One Christmas, my parents finally, well after midnight, stepped back to admire the fruits of their labors and the tree apparently decided to follow them. As they watched, it slowly and gracefully fell at their feet, the floor had to be mopped, broken ornaments discarded, and the whole thing done over again. Since one of the traditional rituals of this Christmas Eve ceremony was their fortifying themselves with an eggnog so potent it was dangerously combustible, the following morning that particular year was a cross between celebration and obsequies.

Many years later, long after my sister and I were grown and out of college and even married, my father would grumble happily about how we had kept our touching faith in St. Nicholas just to get out of the decorating duties. Since the first time this statement was made was while we were in the process of battling over the placement of the damned pipe cleaners, it is clear there was no truth to it, but my father and mother both, quite rightly, never allowed truth to interfere with a good punch line. That too was traditional.

In actual fact, any belief I might have had in St. Nick had been lost very young.

In a completely unsuccessful effort to give themselves a few more minutes of sleep, my parents had resorted to hanging our stocking on the ends of our beds. The tradition—another Christmas tradition—was that we were allowed to open and play with anything in our stockings, and then we could go downstairs and look at what St. Nick had done to the tree, but we weren’t allowed to open any of the presents under the tree until the whole family was together. This delaying tactic usually resulted in an extra sixty to ninety seconds of sleep for my poor parents. It also meant that after the tree was finally decorated, they had to sneak in and fill our stockings before they could collapse into bed.

I was five or six years old and I must have been even more excited than usual and sleeping very lightly because I was awakened by whispering. I thought it must be St. Nick, and I froze in fear. St. Nicholas, as he existed in our house, was not the same thing as the benign and corpulent Santa Claus of department stores and movies like “A Christmas Story” (“Ho! Ho! Ho! Get him off of me. He’s wet.”). Our St. Nick was something more formidable and fearsome, something unpredictable out of the unexpurgated Grimm’s, the elf illustrated by Arthur Rackham in “The Night Before Christmas,” kindly, perhaps, and well-disposed, but not to be trifled with. He might not take kindly to being discovered at his work. I cautiously and slightly opened one eye.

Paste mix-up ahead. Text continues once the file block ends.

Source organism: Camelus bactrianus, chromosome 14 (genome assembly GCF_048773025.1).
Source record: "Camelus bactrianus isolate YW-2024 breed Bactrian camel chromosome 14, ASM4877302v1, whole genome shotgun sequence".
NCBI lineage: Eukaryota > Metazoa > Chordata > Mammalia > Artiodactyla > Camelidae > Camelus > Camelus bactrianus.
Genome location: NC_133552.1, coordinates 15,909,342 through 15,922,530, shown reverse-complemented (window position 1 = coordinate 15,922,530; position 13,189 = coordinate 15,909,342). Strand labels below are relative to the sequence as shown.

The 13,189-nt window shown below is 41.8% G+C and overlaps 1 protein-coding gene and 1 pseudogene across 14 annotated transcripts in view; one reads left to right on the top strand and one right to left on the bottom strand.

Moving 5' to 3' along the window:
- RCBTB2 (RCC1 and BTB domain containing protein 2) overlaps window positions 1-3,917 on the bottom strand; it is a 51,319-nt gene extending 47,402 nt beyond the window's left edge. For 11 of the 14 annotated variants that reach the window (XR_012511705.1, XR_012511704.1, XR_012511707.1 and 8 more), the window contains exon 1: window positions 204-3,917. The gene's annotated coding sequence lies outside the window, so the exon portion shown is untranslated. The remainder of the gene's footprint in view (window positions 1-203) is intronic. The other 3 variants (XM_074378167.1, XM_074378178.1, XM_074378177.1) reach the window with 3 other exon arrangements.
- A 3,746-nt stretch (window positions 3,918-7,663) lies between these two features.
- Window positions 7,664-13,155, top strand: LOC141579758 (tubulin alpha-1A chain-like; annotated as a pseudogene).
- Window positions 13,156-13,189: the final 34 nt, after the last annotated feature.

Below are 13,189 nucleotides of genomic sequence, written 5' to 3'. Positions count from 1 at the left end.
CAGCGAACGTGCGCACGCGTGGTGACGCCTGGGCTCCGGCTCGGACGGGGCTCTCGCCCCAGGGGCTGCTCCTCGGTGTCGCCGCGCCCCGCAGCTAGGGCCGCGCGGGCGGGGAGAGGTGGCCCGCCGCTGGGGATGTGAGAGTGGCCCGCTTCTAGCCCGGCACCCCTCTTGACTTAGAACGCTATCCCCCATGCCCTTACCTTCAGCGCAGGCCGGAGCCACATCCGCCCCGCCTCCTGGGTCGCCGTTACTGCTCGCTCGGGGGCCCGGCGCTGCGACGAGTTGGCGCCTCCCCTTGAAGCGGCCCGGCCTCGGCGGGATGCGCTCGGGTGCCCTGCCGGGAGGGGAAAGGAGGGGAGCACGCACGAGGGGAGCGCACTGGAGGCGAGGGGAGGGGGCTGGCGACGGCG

My mother, in a print dress and sweater, was filling the stockings while my father stood in the doorway, silhouetted by the hall light.

There was no epiphany, no wave of disappointment at learning the truth about adult prevarication, no lifelong scarring of my nascent belief system. There wasn’t even surprise. It was simply a confirmation of something I had already intuitively known, even if it was something I had never verbalized or even thought about. And equally intuitively I knew, on some also unexpressed level, that to reveal I knew the truth about the miracle of the tree and the stockings would be an unkindness to my parents, in particular to my father, who took such delight in perpetuating the rituals and myths and magic of the season. It would have been a violation of tradition.

I never told either of my parents. I never told anyone. I never lost my delight in the season. I never lost my sense of magic and miracle. If anything, perhaps my silence gave a little something back to my parents. Perhaps it bolstered the continuity of tradition. Perhaps.